• Advanced satellite communications systems
  • Line-of-sight microwave communications systems
  • Instructional Techniques

As they progress in their career, Signal Operators who demonstrate the required ability and potential may be offered advanced training. Available courses include:

  • Advanced military vehicle operation (driver training)
  • Advanced telecommunications systems
  • Instructional Design
  • Leadership and management

Entry plans

The minimum required education to apply for this position is the completion of the provincial requirements for Grade 10 or Secondaire IV in Quebec. Foreign education may be accepted.

Part time options

This position is available for part-time employment with the Primary Reserve at certain locations across Canada. Reserve Force members usually serve part time at a military unit in their community and at military bases within the region where they live. Reservists may serve while going to school or working at a civilian job. They are paid during their training and are not required to move. They can, however, volunteer to move and can also volunteer for deployment opportunities within or outside Canada.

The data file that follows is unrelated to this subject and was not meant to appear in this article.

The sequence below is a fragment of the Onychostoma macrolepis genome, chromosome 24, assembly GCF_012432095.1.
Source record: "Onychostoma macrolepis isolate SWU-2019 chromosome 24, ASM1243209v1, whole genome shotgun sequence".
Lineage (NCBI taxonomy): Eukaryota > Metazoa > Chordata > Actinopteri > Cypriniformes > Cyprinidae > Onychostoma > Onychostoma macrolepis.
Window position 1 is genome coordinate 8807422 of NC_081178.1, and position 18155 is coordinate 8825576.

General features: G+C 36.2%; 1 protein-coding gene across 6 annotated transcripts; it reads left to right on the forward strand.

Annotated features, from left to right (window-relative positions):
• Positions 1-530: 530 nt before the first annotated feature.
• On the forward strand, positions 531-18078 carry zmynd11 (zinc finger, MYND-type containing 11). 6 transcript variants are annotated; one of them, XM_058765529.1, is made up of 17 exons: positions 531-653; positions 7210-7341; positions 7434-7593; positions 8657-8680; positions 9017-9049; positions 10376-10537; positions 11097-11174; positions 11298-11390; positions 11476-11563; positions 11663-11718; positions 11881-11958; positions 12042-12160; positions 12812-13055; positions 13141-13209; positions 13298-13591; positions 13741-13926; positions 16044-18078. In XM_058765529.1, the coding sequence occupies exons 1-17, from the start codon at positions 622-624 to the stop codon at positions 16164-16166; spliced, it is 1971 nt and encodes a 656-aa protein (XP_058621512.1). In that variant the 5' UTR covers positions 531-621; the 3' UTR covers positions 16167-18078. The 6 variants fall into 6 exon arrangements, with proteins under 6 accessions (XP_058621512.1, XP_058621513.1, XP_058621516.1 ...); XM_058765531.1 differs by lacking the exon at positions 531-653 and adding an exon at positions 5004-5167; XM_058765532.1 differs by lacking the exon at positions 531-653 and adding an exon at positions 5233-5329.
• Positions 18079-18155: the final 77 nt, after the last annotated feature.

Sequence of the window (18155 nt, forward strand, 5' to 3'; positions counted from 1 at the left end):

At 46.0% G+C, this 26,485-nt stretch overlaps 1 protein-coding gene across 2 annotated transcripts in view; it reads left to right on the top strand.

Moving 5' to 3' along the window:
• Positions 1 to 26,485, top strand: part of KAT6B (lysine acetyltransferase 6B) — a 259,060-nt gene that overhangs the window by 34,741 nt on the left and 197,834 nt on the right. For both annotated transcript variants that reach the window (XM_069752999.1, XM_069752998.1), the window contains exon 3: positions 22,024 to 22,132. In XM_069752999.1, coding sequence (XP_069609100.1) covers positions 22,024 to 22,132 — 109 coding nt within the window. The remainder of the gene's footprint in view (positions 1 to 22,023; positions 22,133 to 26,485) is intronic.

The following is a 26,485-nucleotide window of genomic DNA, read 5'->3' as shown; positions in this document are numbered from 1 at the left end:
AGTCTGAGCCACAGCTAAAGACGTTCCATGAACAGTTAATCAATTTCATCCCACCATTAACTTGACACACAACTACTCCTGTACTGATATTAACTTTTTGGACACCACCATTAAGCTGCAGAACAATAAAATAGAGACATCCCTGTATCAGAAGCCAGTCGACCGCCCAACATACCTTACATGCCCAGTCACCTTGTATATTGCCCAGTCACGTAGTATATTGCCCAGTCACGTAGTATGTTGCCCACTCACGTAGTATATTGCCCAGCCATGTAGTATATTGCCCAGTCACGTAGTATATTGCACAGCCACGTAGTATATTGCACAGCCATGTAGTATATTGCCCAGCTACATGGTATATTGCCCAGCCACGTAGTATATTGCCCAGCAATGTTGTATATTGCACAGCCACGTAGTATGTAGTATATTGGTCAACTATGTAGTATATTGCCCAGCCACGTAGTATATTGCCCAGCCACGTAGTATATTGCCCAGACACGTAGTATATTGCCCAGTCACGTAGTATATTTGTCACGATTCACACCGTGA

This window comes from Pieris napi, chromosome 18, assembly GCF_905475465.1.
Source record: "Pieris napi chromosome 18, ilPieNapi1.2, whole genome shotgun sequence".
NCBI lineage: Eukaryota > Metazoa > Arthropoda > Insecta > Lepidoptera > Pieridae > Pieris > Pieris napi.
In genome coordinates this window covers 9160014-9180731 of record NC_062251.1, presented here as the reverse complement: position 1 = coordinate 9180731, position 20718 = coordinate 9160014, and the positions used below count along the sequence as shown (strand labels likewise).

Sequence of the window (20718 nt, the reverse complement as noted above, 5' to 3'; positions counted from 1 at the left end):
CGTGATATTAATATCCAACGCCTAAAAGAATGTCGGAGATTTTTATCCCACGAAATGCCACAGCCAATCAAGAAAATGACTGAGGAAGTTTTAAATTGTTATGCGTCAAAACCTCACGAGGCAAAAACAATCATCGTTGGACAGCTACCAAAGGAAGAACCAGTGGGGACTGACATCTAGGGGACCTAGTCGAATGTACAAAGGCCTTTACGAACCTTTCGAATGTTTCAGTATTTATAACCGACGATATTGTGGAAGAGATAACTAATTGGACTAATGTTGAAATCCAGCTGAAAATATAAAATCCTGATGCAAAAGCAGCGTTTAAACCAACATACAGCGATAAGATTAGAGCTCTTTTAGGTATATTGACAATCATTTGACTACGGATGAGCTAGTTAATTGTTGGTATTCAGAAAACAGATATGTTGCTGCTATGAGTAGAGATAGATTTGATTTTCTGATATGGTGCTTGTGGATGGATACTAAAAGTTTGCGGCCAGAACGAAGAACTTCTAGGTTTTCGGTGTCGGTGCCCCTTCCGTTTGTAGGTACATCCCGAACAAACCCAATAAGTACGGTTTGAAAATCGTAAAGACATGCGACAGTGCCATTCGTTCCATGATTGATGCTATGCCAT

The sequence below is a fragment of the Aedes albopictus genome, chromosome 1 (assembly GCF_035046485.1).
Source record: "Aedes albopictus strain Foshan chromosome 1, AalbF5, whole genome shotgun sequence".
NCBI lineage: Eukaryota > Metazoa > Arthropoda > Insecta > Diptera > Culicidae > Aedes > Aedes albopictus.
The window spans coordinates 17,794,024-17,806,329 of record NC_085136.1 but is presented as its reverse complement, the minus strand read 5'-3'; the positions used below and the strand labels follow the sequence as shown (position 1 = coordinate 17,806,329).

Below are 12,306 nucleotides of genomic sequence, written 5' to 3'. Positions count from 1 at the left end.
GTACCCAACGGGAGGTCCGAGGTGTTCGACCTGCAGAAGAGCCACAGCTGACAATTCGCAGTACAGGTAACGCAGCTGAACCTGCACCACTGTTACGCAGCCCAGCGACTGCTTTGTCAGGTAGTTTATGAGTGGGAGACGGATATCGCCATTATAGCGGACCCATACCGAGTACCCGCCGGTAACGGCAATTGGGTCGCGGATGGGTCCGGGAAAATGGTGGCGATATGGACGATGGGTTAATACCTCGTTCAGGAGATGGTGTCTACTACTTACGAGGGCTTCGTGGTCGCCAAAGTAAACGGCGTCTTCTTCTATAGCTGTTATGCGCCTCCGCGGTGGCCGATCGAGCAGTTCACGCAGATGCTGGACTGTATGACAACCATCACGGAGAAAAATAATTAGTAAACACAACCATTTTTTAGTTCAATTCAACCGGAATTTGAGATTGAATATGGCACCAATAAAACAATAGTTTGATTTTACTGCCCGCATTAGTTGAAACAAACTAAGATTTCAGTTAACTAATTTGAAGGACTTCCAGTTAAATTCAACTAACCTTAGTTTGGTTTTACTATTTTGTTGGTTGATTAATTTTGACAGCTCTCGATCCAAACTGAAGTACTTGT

Reserve Signal Operators serve with the Canadian Army, providing fast, reliable, wired and wireless communications infrastructure to military units for training and operations. When employed on a part-time or term basis, they usually serve at a Canadian Army Reserve unit in their local community.

Reserve Force members are trained to the same level as their Regular Force counterparts. They usually begin training in their home unit to ensure they meet the required basic professional military standards. Following basic military training, arrangements will be made for occupational training. Signal Operator training takes 19 weeks and is conducted at a regional training center or the Canadian Forces School of Communications and Electronics in Kingston, Ontario. The 19 weeks of training may be divided into modules in order to facilitate attendance by those with civilian jobs or studying full time.

Reserve Force Signal Operators usually serve part-time with their home unit for scheduled evenings and weekends. They may also serve in full-time positions at some units for fixed terms, depending what type of work is needed. Most Signal Operators work in both field and garrison (office) environments, and may be required to drive military vehicles. They are paid 92.8 percent of Regular Force rates of pay, receive a benefits package, and contribute to a pension plan.